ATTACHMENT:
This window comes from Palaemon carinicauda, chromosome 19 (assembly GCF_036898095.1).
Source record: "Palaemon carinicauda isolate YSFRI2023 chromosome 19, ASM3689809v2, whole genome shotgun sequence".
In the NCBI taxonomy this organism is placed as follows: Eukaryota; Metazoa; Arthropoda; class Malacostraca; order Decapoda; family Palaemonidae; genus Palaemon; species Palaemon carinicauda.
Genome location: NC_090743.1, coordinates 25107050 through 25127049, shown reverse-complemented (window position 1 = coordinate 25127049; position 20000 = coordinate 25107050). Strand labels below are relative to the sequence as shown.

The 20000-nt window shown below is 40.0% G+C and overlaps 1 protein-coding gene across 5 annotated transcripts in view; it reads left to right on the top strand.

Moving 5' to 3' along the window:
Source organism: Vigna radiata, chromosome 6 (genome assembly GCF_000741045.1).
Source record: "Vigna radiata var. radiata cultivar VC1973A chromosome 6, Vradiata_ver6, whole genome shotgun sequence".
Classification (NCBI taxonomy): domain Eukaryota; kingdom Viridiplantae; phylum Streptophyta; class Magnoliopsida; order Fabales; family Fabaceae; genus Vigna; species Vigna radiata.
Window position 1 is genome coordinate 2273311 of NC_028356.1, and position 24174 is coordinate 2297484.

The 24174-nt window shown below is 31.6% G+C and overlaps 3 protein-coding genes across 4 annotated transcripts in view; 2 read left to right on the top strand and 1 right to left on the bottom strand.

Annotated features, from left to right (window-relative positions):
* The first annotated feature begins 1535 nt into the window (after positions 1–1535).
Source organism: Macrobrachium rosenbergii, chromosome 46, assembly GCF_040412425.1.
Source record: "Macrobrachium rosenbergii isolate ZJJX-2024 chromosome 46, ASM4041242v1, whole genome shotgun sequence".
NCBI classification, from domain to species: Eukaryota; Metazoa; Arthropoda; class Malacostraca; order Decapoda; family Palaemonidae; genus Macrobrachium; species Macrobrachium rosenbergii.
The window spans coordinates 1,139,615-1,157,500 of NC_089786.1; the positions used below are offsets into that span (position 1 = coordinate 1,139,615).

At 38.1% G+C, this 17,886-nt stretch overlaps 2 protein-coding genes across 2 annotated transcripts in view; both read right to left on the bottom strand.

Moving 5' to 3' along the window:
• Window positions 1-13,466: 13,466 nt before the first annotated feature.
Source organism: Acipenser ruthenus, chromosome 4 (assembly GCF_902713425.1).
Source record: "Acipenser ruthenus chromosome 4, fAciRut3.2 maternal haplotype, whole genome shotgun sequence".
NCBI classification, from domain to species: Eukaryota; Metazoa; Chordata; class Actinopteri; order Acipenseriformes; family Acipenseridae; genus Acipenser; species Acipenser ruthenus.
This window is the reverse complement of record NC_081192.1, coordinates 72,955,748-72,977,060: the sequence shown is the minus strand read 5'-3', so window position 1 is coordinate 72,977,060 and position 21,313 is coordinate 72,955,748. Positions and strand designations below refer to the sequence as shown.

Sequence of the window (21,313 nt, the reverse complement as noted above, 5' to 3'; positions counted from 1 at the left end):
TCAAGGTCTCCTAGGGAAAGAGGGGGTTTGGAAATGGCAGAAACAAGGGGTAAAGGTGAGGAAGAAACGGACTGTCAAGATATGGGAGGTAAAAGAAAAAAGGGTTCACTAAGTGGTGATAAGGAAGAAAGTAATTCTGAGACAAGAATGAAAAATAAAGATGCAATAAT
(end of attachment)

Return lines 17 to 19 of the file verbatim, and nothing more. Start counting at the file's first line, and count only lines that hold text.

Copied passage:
The window spans coordinates 1,139,615-1,157,500 of NC_089786.1; the positions used below are offsets into that span (position 1 = coordinate 1,139,615).

At 38.1% G+C, this 17,886-nt stretch overlaps 2 protein-coding genes across 2 annotated transcripts in view; both read right to left on the bottom strand.

Moving 5' to 3' along the window: